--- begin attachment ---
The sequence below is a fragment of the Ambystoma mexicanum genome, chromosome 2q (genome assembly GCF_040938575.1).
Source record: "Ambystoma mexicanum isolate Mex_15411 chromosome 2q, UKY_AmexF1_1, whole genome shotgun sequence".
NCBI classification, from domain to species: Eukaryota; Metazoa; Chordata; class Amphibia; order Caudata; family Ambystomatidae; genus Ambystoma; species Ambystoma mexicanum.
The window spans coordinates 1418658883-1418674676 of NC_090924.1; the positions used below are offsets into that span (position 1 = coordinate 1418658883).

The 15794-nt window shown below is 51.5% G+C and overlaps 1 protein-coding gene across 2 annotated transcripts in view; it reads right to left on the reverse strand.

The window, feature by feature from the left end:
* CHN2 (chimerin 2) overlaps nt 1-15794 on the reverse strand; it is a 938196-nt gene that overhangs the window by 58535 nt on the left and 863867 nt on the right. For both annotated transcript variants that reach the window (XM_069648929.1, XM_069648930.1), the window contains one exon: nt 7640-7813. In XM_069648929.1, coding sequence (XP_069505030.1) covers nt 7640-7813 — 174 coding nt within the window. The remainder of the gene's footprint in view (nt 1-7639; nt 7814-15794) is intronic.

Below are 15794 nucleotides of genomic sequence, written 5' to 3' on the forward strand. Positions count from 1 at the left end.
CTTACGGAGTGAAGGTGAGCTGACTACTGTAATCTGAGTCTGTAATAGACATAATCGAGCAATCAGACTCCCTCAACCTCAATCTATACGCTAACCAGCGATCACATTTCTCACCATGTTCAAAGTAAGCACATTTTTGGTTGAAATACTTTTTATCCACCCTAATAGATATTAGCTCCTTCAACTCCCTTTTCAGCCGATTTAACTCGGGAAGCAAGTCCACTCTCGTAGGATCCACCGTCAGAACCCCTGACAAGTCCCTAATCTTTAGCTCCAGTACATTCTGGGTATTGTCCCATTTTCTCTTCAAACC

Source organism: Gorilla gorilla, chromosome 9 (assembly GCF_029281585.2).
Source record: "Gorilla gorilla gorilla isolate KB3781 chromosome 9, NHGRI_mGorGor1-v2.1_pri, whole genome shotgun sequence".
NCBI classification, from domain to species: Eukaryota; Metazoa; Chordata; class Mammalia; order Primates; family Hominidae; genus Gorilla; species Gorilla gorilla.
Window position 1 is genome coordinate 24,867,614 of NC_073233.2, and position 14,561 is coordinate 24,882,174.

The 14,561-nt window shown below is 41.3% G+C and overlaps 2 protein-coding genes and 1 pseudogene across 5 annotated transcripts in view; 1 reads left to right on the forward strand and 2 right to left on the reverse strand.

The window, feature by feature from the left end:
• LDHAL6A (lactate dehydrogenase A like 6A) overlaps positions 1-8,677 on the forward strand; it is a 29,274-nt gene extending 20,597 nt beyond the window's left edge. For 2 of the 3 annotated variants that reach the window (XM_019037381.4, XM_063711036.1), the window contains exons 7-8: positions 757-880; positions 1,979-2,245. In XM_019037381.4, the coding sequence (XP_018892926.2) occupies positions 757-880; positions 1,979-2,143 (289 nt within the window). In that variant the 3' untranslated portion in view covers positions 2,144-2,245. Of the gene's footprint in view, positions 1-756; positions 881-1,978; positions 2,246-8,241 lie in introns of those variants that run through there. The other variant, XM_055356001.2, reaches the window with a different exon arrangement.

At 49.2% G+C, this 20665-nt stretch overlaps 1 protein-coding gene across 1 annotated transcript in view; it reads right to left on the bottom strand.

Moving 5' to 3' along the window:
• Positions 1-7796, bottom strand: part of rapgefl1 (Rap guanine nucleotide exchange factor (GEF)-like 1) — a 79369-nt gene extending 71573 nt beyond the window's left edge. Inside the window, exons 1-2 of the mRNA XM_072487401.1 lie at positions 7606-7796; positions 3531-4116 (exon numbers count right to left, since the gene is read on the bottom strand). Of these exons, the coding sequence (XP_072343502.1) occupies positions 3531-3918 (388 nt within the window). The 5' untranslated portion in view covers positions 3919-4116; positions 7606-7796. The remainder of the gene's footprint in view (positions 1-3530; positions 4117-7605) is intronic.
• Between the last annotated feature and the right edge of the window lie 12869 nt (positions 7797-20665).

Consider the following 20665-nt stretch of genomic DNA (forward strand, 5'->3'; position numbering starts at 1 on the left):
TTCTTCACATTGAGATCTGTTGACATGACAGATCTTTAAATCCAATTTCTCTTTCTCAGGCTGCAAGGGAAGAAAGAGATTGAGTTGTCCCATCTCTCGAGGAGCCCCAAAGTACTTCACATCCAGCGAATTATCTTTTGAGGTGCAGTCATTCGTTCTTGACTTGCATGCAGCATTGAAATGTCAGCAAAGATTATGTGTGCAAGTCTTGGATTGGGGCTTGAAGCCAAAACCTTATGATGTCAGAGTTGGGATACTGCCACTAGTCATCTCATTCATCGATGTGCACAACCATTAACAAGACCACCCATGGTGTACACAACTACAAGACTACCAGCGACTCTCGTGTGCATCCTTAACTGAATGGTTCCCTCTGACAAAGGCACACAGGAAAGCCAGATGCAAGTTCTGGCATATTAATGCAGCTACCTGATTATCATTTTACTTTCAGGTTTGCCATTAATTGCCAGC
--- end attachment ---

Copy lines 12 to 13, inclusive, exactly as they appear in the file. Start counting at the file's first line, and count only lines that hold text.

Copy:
NCBI classification, from domain to species: Eukaryota; Metazoa; Chordata; class Mammalia; order Primates; family Hominidae; genus Gorilla; species Gorilla gorilla.
Window position 1 is genome coordinate 24,867,614 of NC_073233.2, and position 14,561 is coordinate 24,882,174.